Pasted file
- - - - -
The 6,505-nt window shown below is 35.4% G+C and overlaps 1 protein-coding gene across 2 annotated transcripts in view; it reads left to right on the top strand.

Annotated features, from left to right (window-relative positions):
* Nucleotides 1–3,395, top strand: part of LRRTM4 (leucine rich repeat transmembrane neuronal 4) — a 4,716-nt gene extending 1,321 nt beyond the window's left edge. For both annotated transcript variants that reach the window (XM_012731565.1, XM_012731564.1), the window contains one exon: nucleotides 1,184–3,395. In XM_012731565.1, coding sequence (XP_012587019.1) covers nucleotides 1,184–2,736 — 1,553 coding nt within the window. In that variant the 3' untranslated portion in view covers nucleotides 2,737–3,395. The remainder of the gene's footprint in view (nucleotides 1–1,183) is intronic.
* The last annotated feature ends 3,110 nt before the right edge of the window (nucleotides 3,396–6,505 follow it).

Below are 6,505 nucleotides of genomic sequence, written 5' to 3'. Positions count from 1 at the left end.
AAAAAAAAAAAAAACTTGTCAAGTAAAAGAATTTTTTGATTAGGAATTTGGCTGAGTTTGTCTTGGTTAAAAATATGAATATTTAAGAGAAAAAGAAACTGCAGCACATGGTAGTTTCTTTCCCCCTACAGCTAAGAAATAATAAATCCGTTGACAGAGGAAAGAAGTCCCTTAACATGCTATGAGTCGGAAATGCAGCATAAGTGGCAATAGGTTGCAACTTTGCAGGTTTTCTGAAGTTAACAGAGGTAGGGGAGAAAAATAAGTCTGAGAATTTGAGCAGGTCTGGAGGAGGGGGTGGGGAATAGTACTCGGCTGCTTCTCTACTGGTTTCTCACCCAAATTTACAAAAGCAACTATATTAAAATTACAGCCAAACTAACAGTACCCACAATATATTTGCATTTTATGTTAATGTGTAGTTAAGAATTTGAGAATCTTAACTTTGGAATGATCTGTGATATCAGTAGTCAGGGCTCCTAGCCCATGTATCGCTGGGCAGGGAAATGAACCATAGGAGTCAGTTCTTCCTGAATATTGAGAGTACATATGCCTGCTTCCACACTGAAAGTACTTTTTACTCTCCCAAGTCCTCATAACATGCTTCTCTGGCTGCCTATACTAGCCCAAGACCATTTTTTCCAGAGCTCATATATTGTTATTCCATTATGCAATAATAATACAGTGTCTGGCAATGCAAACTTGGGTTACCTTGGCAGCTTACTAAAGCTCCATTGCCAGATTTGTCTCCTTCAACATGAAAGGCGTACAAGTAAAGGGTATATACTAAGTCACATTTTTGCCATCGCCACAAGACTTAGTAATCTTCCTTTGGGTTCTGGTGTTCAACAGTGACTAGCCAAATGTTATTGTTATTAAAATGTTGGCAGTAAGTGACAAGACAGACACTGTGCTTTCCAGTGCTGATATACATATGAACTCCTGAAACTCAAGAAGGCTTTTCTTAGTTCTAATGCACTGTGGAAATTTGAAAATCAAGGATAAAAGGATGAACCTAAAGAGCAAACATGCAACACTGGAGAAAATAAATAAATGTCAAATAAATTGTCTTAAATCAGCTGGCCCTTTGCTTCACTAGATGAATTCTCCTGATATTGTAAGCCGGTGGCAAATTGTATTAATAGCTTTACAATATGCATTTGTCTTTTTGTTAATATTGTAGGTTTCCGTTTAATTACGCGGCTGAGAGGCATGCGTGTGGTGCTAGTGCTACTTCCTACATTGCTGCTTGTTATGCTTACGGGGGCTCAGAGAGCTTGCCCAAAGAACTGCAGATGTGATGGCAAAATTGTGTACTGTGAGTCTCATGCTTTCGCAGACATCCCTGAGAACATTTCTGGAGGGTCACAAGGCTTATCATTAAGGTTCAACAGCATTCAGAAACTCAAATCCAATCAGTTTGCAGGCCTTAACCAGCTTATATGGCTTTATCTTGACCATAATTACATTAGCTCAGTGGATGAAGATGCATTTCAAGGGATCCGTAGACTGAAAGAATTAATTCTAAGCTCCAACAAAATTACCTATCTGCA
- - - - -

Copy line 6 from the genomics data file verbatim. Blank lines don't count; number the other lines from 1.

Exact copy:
AAAAAAAAAAAAAACTTGTCAAGTAAAAGAATTTTTTGATTAGGAATTTGGCTGAGTTTGTCTTGGTTAAAAATATGAATATTTAAGAGAAAAAGAAACTGCAGCACATGGTAGTTTCTTTCCCCCTACAGCTAAGAAATAATAAATCCGTTGACAGAGGAAAGAAGTCCCTTAACATGCTATGAGTCGGAAATGCAGCATAAGTGGCAATAGGTTGCAACTTTGCAGGTTTTCTGAAGTTAACAGAGGTAGGGGAGAAAAATAAGTCTGAGAATTTGAGCAGGTCTGGAGGAGGGGGTGGGGAATAGTACTCGGCTGCTTCTCTACTGGTTTCTCACCCAAATTTACAAAAGCAACTATATTAAAATTACAGCCAAACTAACAGTACCCACAATATATTTGCATTTTATGTTAATGTGTAGTTAAGAATTTGAGAATCTTAACTTTGGAATGATCTGTGATATCAGTAGTCAGGGCTCCTAGCCCATGTATCGCTGGGCAGGGAAATGAACCATAGGAGTCAGTTCTTCCTGAATATTGAGAGTACATATGCCTGCTTCCACACTGAAAGTACTTTTTACTCTCCCAAGTCCTCATAACATGCTTCTCTGGCTGCCTATACTAGCCCAAGACCATTTTTTCCAGAGCTCATATATTGTTATTCCATTATGCAATAATAATACAGTGTCTGGCAATGCAAACTTGGGTTACCTTGGCAGCTTACTAAAGCTCCATTGCCAGATTTGTCTCCTTCAACATGAAAGGCGTACAAGTAAAGGGTATATACTAAGTCACATTTTTGCCATCGCCACAAGACTTAGTAATCTTCCTTTGGGTTCTGGTGTTCAACAGTGACTAGCCAAATGTTATTGTTATTAAAATGTTGGCAGTAAGTGACAAGACAGACACTGTGCTTTCCAGTGCTGATATACATATGAACTCCTGAAACTCAAGAAGGCTTTTCTTAGTTCTAATGCACTGTGGAAATTTGAAAATCAAGGATAAAAGGATGAACCTAAAGAGCAAACATGCAACACTGGAGAAAATAAATAAATGTCAAATAAATTGTCTTAAATCAGCTGGCCCTTTGCTTCACTAGATGAATTCTCCTGATATTGTAAGCCGGTGGCAAATTGTATTAATAGCTTTACAATATGCATTTGTCTTTTTGTTAATATTGTAGGTTTCCGTTTAATTACGCGGCTGAGAGGCATGCGTGTGGTGCTAGTGCTACTTCCTACATTGCTGCTTGTTATGCTTACGGGGGCTCAGAGAGCTTGCCCAAAGAACTGCAGATGTGATGGCAAAATTGTGTACTGTGAGTCTCATGCTTTCGCAGACATCCCTGAGAACATTTCTGGAGGGTCACAAGGCTTATCATTAAGGTTCAACAGCATTCAGAAACTCAAATCCAATCAGTTTGCAGGCCTTAACCAGCTTATATGGCTTTATCTTGACCATAATTACATTAGCTCAGTGGATGAAGATGCATTTCAAGGGATCCGTAGACTGAAAGAATTAATTCTAAGCTCCAACAAAATTACCTATCTGCA